Chess is well known to be closely knitted with IQ. People with fairly high IQs naturally gravitate toward chess, which helps build their IQ in a positive feedback loop. But is IQ the only form of intelligence influenced by chess? Chess players can seem somewhat aloof, robotic, and anti-social, but how emotionally aware are they, and how did chess impact this awareness? Let’s find out.
The Connection Between Chess and Emotional Intelligence
Chess contributes largely to analytical and sharp thinking, but amateur players often need to acknowledge the emotional cues. Due to emotional factors, chess players do their best to mask their emotional consciousness and not leave clues for their emissary, hence the aloof outlook.
As humans, everything we do is typically influenced by emotions; chess is not excluded. We read emotional responses from many scenarios. For instance, from reading our opponents, we can tell when they are confident in the position of the game, when they are confused about what to do, and when the position shakes them. These cues can also be applied in real life, especially during negotiations, when we are intimidated by individuals, when we are placed under pressure, etc.
When you master the art of acknowledging emotional cues in chess, you use this to your advantage, especially in games of high significance. Players consider this psychology when making seemingly intimidating chessboard moves. Sometimes, these moves are not intimidating and could even be blunders, but because of how it might appear, how it was played, or a lack of adequate information, the moves can come off as “strong”.
These pseudo-strong moves can then lead to weak and timid responses from the opponent. The initial player has just flexed their emotional intelligence against their opponent.
A rather cocky example of emotional intelligence in chess is taunting a player who refused to resign. In non-professional chess, we have seen players promote all their pawns to queens to provoke a player who refuses to resign. This display is an emotional warfare between a stubborn loser and a patient but daring winner.
All that concerns the theory and principles of chess you can learn on the chess resource.
Research and Case Studies
If you saw the final moments of the 2023 World Chess Championship, you’d notice that chess is a highly emotional game. Realizing his inevitable loss in the final tiebreaker game, IanÂ Nepomniachtchi shakily grabbed the off-the-board pieces, looking away from the board with teary eyes.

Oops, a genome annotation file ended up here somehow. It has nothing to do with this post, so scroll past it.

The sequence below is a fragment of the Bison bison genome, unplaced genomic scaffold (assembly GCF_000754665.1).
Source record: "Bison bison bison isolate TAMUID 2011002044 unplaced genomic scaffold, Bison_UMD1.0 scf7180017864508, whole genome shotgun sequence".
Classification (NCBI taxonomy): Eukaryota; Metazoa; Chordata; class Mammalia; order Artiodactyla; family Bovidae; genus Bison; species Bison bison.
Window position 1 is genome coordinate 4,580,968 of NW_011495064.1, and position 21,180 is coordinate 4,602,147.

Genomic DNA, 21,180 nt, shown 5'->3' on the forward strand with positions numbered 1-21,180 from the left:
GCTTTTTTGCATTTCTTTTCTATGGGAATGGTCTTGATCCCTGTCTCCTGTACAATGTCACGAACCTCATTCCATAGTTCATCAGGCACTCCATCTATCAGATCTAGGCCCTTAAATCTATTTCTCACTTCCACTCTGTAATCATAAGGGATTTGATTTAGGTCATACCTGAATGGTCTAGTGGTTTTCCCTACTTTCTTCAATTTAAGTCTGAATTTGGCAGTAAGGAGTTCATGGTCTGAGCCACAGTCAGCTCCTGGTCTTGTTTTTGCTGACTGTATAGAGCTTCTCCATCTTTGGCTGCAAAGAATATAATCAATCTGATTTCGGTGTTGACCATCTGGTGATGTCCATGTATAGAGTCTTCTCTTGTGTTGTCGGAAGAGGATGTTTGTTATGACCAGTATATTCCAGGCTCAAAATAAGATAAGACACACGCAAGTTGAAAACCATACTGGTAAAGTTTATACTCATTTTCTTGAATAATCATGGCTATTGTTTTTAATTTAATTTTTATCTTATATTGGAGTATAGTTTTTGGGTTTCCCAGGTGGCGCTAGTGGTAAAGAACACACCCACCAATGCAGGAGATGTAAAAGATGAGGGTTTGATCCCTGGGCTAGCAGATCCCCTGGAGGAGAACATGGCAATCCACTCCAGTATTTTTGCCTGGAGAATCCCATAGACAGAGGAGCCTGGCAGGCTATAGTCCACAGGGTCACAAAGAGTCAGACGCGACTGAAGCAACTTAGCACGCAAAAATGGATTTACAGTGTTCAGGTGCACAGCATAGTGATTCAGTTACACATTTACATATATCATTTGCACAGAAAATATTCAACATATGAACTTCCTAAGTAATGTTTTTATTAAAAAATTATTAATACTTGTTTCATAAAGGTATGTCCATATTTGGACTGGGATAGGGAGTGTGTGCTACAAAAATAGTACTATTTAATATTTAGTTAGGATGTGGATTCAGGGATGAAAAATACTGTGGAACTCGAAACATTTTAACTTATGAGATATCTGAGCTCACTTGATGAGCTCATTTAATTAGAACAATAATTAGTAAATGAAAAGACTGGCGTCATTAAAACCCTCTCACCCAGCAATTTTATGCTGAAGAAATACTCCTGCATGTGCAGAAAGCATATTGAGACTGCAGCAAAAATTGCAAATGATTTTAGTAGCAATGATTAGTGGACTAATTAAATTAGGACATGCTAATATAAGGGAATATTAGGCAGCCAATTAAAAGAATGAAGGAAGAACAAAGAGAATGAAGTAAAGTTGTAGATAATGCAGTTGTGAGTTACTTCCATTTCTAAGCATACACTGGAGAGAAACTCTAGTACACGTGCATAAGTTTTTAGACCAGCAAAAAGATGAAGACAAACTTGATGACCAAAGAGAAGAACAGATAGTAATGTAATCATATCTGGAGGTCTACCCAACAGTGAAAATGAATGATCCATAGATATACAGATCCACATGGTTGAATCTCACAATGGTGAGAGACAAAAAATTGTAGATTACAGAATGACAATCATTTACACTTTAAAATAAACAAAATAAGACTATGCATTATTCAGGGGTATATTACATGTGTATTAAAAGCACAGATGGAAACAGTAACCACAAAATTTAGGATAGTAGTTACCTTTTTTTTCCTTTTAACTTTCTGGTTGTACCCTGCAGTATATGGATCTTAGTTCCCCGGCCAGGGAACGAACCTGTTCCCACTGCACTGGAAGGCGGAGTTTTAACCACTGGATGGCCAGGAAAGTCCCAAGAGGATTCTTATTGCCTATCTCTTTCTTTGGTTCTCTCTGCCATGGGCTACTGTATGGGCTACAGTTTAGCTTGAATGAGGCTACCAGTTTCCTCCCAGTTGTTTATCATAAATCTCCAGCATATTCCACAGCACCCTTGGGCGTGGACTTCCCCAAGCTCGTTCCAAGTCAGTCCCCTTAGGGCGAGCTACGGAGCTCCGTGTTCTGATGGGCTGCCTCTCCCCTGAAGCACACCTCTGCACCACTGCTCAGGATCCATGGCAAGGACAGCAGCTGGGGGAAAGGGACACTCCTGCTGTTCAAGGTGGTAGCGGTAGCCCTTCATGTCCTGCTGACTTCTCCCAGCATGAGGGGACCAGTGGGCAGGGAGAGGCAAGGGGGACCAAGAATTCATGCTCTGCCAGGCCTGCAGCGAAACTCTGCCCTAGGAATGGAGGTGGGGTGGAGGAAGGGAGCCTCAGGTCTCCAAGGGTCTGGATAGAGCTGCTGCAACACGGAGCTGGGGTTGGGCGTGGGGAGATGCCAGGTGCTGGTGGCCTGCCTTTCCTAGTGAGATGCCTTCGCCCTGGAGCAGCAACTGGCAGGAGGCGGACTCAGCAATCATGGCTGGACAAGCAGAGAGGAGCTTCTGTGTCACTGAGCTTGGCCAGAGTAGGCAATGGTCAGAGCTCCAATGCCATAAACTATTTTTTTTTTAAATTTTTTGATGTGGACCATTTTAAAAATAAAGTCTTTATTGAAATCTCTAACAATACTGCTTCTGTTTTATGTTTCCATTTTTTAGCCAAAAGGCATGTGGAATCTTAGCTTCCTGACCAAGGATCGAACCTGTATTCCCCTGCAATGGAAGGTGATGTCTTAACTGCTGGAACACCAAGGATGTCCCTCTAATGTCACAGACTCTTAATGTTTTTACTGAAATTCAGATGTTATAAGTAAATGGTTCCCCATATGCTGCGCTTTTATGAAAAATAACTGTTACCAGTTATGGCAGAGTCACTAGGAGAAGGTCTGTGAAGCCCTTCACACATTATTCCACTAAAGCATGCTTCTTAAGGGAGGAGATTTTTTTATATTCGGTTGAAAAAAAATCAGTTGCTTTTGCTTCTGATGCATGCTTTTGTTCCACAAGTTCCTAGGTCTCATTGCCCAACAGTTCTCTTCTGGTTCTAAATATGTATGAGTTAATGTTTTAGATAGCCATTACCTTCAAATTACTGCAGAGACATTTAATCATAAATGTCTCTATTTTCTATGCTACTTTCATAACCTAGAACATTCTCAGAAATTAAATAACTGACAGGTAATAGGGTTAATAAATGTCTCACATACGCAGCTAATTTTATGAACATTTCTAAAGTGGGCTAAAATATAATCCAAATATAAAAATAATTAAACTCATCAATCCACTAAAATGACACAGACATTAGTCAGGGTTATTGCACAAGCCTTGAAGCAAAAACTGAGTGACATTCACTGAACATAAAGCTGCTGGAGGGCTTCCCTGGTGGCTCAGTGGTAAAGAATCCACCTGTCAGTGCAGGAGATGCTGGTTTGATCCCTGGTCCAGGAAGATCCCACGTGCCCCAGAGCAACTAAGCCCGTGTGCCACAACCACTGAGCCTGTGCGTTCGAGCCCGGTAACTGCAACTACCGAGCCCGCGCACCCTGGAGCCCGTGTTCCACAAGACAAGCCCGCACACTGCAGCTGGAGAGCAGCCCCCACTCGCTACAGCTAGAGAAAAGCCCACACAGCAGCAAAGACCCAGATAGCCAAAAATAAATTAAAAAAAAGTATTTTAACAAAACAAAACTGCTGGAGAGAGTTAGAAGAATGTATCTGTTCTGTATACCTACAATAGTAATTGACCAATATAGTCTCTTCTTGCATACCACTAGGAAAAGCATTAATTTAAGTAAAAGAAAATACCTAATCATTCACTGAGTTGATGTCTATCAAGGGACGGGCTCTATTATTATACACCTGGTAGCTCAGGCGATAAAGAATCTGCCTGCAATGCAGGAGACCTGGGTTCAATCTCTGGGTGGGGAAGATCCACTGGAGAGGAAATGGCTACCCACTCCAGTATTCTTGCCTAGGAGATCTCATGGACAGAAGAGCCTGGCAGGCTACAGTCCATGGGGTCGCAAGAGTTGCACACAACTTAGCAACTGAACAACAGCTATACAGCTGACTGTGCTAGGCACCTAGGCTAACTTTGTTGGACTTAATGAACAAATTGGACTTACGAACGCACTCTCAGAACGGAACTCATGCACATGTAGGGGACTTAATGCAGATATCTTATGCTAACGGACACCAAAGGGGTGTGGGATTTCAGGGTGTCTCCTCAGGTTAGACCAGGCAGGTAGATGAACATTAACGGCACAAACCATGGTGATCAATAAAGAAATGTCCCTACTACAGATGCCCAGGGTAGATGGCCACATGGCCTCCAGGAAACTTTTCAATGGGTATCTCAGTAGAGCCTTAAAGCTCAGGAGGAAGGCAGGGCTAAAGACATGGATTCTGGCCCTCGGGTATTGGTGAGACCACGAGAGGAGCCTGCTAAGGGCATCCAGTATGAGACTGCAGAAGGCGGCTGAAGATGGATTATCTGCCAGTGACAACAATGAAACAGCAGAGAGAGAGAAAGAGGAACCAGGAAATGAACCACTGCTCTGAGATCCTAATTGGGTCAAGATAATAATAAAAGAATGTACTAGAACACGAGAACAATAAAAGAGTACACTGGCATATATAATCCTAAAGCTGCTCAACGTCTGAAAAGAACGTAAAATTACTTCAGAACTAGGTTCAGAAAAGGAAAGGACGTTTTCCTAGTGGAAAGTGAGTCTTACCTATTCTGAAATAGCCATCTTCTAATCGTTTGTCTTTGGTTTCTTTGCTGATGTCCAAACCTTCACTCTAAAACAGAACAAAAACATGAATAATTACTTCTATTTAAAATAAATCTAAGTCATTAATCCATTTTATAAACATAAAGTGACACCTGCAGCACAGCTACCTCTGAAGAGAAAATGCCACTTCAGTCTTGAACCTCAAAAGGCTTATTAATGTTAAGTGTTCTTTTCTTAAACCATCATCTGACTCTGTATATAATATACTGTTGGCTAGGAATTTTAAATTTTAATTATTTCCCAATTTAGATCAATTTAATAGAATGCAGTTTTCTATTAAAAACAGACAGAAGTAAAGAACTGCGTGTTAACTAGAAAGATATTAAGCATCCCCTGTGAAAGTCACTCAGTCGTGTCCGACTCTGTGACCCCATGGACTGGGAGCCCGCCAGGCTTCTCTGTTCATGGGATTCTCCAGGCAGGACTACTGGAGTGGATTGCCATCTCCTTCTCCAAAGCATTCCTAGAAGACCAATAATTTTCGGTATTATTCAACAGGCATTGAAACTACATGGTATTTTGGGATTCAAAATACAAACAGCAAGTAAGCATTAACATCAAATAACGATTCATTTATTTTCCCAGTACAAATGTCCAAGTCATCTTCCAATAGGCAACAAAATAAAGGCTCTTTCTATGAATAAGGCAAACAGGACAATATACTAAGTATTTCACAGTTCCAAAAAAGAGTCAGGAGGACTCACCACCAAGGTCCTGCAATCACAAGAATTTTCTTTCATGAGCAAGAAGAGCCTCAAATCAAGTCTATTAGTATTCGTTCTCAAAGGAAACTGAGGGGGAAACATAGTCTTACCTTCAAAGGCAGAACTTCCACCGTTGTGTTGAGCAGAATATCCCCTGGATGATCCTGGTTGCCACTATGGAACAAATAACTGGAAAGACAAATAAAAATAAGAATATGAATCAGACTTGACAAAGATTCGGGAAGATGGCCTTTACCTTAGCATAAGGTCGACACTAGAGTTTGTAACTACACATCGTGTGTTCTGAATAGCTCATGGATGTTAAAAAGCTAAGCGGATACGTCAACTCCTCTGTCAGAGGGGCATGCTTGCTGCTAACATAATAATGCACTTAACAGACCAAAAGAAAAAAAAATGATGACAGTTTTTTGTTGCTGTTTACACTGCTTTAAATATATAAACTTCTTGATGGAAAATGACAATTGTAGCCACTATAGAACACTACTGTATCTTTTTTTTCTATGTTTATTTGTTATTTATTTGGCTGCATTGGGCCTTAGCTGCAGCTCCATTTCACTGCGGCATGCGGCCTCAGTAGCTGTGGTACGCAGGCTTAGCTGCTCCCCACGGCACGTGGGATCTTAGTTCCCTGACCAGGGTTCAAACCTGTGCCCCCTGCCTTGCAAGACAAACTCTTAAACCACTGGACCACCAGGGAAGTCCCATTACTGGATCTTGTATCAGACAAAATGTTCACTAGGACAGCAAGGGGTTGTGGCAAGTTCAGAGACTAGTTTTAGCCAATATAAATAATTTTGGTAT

This scenario is one of the most in-depth shows of emotion ever recorded from chess players. At that moment, even Ding Liren would’ve acknowledged his win before Nepomniachtchi’s resignation.
I also take you through the moments when Magnus Carlsen overturned the fortunes of a game to win. His demeanor strikes the opponent unbothered even when the engine evaluation is significantly against him. This emotional tactic raises a question mark in his opponent’s mind, prompting them to worry if there’s a threat from Magnus that they don’t see.
We have seen this play out in Magnus’s world championship match, where Ian Nepo had the lead but BLUNDERED to lose the game. We have also seen it in a 2023 Champions Chess Tour game against Fabiano Caruana, where Magnus Carlsen remarkably won against a world number 2 despite going a QUEEN down.
Two Armenian researchers, Anzhela Sargsyan and Armine Khachatryan, published a paper on “Research of Emotional Intelligence on Chess Teachers and Pupils”. The results showed that chess teachers demonstrate a high level of emotional awareness while the pupils recognize the highs and lows of basic emotions.
The most prominent show of psychology in chess is when we observe a game between a clear favorite and an underdog. Typically, the underdog comes into the game, maybe determined or not, but a keynote is the psychological storm that plays out when the underdog wins.
The favorite understands the disappointment at stake and tries to be more intimidating with his moves. Tensions are raised because the underdog realizes that one slight mistake could ruin their hard-fought victory.
They also desire internal and external validation from defeating a strong player. This desire that fuels motivation also appeals to emotions, emphasizing emotional intelligence in chess players.
Understanding the relationship between chess and emotional intelligence will give conscious players a slight edge, but as you have observed, this edge is mainly efficient in over-the-board chess. Some principles apply to online chess as well, but only slightly.